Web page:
each year, the US News & World Reports‘s rankings of top colleges, law schools, and medical schools land to a chorus of groans and cheers. The rankings began in 1983, and were originally drawn solely from peer reviews of institutions. Did the provost at Brown think better of the University of Virginia than the University of North Carolina at Chapel Hill? Since then, the publication has tinkered with the rankings several times—taking into account factors such as how many students an institution rejects each year, how much it costs to attend, and the student-to-faculty ratio—to give more rigor to its methodology.

College leaders have mixed feelings about the listing. They criticize the formula for the things it doesn’t count—such as aid for low-income students and graduation rates—while simultaneously lauding their institution’s own position on the leaderboard, at least for those at the top.

But in recent months, even some

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ALI Elects New Members

ALI Elects New Members

The American Law Institute has elected new members who will bring their expertise to ALI’s work of clarifying the law through Restatements, Principles, and Model Codes.

“As 2022 comes to a close, I am pleased to welcome our final group of new ALI members,” said ALI President David F. Levi. “In 2023, ALI will celebrate its 100th anniversary. We are moving into our second century at a time when the United States is divided on many issues and many Americans are skeptical of all institutions, including our courts and legal system. This makes our work all the more important, and our new members are essential to that work. It is only through the efforts of our talented, diverse and dedicated membership body that we can continue our work protecting and preserving the rule of law. I look forward to our new members joining us in

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Conservative donors poured tens of millions of dollars of anonymous “dark money” into groups supporting Republican lawmakers in a supreme court case that could upend American election law.

The donors backed several groups that have filed supreme court amicus briefs in support of North Carolina legislators in Moore v Harper, according to a recent analysis. They are pushing for a ruling that would take ultimate decisions about voting rights and congressional gerrymandering away from state courts and hand those powers to state legislatures, of which Republicans now control the majority.

Eight conservative groups that submitted amicus briefs in the supreme court case have received close to $90m from dark money donors since 2016, according to Accountable.US, a liberal leaning watchdog group that tracks government corruption.

Several of these conservative bastions are also champions of restrictive voting laws.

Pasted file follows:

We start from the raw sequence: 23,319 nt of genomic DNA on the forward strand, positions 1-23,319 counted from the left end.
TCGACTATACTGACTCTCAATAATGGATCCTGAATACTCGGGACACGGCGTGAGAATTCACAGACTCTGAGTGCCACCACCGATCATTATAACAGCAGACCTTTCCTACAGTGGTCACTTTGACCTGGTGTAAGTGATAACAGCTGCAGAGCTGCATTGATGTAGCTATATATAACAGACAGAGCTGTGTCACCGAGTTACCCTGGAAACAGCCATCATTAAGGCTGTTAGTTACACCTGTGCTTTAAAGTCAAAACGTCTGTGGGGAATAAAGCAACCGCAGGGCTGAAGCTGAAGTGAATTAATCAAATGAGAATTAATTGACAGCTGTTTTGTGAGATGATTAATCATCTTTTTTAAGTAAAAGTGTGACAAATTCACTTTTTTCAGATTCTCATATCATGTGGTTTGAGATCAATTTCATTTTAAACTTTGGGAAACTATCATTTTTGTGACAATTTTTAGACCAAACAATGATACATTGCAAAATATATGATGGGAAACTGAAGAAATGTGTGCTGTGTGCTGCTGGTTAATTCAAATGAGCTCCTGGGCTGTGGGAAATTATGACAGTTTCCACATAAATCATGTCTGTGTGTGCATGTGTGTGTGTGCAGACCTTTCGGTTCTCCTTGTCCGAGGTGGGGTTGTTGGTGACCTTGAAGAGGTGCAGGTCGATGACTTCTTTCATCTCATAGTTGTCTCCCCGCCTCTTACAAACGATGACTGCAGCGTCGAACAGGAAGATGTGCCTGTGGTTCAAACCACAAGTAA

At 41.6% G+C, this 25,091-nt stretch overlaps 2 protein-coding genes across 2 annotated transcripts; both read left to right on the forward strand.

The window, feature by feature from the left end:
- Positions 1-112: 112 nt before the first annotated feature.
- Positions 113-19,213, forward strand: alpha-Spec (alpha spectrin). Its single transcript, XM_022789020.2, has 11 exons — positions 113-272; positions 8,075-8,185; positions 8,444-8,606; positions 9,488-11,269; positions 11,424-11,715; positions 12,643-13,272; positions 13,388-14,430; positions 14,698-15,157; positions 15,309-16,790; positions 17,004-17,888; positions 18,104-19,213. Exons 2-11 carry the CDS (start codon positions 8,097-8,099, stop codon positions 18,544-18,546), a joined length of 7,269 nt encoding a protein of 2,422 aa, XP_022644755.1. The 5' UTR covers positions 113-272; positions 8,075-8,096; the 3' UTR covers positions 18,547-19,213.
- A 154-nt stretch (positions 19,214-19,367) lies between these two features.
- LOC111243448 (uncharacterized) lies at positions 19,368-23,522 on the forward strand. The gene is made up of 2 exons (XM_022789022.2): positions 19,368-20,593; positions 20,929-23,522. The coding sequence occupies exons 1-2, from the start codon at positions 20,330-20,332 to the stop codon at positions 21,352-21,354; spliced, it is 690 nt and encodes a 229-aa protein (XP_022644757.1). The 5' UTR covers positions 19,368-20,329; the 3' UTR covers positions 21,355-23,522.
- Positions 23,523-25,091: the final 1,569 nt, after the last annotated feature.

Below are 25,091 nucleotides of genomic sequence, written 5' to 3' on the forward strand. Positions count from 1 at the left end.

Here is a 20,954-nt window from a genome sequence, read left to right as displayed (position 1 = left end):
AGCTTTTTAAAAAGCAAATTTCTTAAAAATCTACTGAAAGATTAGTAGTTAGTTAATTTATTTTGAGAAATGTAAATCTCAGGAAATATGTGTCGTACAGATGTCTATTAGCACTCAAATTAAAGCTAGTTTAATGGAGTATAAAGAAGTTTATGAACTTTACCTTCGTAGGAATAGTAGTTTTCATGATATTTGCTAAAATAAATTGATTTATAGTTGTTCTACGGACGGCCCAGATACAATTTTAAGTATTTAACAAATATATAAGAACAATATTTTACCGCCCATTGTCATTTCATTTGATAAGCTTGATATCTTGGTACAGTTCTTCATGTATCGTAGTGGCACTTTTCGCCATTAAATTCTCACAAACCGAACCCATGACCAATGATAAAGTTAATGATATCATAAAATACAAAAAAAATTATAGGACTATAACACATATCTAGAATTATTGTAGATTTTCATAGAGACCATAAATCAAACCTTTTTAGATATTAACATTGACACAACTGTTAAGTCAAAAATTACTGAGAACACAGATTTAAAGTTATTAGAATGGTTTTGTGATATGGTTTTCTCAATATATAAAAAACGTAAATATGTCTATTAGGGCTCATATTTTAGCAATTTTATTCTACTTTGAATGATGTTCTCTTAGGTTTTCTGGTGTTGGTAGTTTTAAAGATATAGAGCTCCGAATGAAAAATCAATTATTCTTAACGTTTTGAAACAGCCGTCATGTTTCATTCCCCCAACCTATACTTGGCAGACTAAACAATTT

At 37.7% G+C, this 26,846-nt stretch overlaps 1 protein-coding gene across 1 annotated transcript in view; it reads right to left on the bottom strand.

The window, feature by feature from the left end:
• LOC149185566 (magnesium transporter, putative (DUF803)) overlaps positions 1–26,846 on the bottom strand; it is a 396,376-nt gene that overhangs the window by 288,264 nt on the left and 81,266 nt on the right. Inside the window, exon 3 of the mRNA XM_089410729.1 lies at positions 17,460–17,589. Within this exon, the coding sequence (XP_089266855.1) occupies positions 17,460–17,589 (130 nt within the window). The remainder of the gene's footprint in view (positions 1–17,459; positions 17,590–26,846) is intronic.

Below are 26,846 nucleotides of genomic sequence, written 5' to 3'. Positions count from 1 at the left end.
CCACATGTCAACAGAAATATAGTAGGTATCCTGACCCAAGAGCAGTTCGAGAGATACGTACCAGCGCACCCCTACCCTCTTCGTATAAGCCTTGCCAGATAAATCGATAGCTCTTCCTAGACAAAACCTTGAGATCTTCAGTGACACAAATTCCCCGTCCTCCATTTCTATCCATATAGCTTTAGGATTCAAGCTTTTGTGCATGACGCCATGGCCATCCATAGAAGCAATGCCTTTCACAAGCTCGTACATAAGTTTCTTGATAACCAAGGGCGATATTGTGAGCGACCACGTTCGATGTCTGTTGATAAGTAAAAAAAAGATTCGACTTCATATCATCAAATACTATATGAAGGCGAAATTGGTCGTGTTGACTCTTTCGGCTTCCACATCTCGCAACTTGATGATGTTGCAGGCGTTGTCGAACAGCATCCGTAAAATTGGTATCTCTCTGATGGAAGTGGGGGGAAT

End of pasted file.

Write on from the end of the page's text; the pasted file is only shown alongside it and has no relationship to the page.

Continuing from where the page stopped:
Conservatives want the supreme court to adopt the independent state legislature theory, a

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Today, the White House released the first edition of a new resource titled Building a Clean Energy Economy: A Guidebook to the Inflation Reduction Act’s Investments in Clean Energy and Climate Action, which provides clear descriptions of the law’s tax incentives and funding programs to build a clean energy economy, lower energy costs, tackle climate change, and reduce harmful pollution. The Guidebook will help state, local, territorial, and Tribal leaders, the private sector, non-profit organizations, homeowners, and communities better understand how they can benefit from these investments and unlock the full potential of the law. The Guidebook walks through the law program-by-program and provides background on each program’s purpose, eligibility requirements, period of availability, and other key details.

In a letter at the beginning of the Guidebook, John Podesta, President Biden’s Senior Advisor for Clean Energy Innovation and Implementation, said:

“When President Biden signed the Inflation Reduction Act into law

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Baker Tilly is seeking to partner with a law firm in the US as a global accounting firm aiming to expand the range of services it can offer clients.

“The legal network for Baker Tilly will be in the US in the near future,” the firm’s chief executive officer, Alan Whitman, said in an interview.

The move would boost competition for US law firms, who are already seeing non-lawyer-owned legal operations gaining footholds in states such as Arizona and Utah that are testing new service-delivery models.

Baker Tilly International a year ago announced an alliance with UK law practice Freeths. The move made Freeths the first stand-alone law firm in Europe to become an independent member of the accountancy’s network.

The accounting firm touted the Freeths move as advancing an expansion into commercial law. The 600-plus attorneys at the law firm advise businesses in areas including mergers and acquisitions, insolvency

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